(6) Shri M. Ganeshan, learned counsel for the Assistant Collectors' of Customs, relied upon an old case reported as Emperor v. Shaikh Rasul (The Criminal Law Journal Reports 1904- Vol. I page 751)0 in which it was observed by the Judicial Commissioner, Central Provinces, that he was not sure that if at any time before the judgment- an accused chose to abandon his appeal, any jurisdiction would remain with the appellate court to interfere in any way with the conviction and sentence appealed against except by resort to a court of revision. It was also remarked that if an accused is at liberty to conclude further proceedings by not appealing, it seems manifest that he may also do so by abandoning an appeal made but not decided. The learned counsel as well referred to the following passage from the judgment of Bombay High Court in the case of Lakshmandas Chaganlal Bhatia and others v. The State : AIR1968Bom400
'SECTION 423(1) of the Criminal Procedure Code deals with the powers of the Appellate Court to dispose of appeal after it is admitted. It requires the Court to decide it after perusing the record and hearing the appellant or his pleader if he appears. This section would suggest, thereforee, that even if the appellant does not appear to argue his appeal, the Court ought to hear the appeal on merits. It is because of this wording that it has been held in a large number of cases that merely because the appellant does not appear, his appeal cannot be dismissed for default. Even so, the principle of this section cannot apply to the case of an appellant who has obtained bail and jumped bail. Along with the section must be read section 561-A which speaks of the inherent powers of the High Court to make such orders as may be necessary to give effect to any order under the Code or to prevent abuse of the process of any Court or otherwise to secure ends of justice. It is undoubtedly an abuse of the process of this Court to obtain bail and then to leave its jurisdiction and render it impossible to enforce its orders. In as much as the other provisions of the Code do not limit this power of the High Court to prevent an abuse of the process of the Court, in our view, we will be justified in refusing to hear the appeal on merits and dismiss it in liming.'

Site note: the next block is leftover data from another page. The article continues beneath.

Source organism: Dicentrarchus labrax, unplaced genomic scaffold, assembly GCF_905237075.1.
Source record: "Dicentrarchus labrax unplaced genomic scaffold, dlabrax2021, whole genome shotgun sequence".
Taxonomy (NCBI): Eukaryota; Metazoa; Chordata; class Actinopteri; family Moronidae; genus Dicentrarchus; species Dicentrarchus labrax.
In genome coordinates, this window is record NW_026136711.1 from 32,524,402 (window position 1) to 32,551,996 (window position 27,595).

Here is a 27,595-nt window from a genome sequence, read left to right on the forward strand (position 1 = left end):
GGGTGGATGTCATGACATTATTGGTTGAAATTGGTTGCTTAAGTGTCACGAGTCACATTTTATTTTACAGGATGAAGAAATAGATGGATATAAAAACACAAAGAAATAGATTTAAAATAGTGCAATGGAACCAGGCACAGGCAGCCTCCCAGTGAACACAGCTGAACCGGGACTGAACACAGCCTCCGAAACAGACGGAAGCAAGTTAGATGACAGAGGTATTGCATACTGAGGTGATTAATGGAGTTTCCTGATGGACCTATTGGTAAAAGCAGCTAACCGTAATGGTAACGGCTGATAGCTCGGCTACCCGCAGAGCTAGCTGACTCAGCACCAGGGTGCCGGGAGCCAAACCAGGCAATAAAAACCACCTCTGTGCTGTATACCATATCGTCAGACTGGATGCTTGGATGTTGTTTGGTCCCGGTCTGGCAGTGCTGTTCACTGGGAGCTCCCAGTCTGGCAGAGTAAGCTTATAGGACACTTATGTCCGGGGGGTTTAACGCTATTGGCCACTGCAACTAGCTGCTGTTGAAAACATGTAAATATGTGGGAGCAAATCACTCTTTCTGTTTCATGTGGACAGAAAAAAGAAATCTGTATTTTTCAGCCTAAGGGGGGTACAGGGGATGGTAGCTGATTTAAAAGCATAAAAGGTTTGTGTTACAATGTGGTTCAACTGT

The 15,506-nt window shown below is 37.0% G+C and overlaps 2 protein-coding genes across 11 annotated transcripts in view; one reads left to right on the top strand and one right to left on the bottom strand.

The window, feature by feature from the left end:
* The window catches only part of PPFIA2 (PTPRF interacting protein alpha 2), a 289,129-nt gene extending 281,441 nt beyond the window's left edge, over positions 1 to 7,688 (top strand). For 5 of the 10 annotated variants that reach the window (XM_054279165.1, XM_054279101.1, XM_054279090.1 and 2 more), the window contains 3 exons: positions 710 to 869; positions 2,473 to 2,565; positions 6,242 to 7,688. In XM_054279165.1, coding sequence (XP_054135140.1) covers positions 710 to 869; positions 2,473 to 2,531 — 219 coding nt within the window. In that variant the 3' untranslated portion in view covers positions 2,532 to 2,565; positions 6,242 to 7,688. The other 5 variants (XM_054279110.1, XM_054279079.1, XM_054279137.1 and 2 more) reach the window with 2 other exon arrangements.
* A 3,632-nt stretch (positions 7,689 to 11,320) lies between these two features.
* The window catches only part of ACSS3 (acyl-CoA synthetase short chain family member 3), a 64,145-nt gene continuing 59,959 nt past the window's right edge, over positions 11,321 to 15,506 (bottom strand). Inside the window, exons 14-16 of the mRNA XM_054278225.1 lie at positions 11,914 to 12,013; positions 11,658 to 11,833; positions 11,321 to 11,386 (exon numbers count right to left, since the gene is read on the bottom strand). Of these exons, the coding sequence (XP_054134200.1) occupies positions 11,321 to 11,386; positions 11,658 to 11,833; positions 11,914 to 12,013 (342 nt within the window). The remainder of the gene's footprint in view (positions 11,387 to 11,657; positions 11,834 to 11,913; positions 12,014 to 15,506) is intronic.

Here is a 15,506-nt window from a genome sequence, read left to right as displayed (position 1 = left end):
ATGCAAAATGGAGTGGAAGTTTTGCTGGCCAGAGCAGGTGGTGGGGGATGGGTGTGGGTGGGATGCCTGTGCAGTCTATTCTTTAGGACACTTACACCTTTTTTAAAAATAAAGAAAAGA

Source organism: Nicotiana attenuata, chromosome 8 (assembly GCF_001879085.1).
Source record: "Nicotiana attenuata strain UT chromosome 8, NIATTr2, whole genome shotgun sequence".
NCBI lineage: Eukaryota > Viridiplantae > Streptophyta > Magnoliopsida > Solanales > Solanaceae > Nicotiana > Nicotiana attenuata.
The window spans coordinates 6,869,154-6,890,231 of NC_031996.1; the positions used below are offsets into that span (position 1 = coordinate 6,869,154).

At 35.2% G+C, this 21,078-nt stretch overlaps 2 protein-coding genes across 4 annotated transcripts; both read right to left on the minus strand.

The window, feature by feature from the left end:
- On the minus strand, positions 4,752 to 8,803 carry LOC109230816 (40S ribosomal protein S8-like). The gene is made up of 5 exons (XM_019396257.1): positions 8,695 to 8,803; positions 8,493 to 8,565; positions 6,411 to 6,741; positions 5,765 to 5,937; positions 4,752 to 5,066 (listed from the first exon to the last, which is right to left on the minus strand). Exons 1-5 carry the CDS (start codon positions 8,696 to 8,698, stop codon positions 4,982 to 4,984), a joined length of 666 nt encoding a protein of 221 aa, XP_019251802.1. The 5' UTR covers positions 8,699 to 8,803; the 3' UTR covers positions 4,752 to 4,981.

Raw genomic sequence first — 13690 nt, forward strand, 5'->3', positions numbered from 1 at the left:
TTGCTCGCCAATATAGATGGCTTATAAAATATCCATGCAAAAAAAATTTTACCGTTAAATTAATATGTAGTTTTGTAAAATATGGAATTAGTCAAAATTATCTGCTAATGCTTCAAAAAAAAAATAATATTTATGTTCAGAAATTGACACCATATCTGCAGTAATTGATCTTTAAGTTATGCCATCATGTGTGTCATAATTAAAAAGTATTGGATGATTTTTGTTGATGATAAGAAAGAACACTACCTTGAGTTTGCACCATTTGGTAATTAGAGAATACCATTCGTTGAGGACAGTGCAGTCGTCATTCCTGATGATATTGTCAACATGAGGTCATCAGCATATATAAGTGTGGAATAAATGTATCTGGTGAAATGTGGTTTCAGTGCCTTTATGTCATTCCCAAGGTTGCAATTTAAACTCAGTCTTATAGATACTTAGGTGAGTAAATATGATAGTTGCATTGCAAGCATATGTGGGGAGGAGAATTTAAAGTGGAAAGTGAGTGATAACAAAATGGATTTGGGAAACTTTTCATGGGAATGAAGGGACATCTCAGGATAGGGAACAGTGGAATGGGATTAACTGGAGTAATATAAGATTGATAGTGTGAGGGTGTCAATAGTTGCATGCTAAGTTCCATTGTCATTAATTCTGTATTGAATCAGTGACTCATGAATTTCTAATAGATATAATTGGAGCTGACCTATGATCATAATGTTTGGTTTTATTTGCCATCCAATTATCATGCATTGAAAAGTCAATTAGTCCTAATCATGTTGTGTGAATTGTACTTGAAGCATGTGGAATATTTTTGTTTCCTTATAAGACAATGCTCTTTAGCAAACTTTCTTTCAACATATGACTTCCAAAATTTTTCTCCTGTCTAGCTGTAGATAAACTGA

(7) The cases of Shaikh Rasul and Lakshmandas Chaganlal Bhatia -did not at all deal with the question of withdrawing an appeal against an order of acquittal.
(8) In our opinion the view taken by the Full Bench of the Lahore High Court in the case of Ghulam Mohammad (supra) is more to the point and we are in respectful agreement with it. That case was followed by the High Courts of Calcutta and Rajasthan in Biswanath Chakravarty v. Haripada De Dhara and others : AIR1959Cal443 and Chhitar v. State 1957 Cr. L.J. 155. It is, thereforee, not competent for the Assistant Collector of Customs to withdraw the appeals. There is no occasion for exercising the inherent powers of this Court under section 561-A, for it cannot be said that allowing withdrawal of the appeals would be in the interest of justice. After due consideration special leave to appeal was granted and the appeals have consequently to be disposed of on merits. The applications made on behalf of the Assistant Collector of Customs for withdrawing the Appeals are, thereforee, dismissed.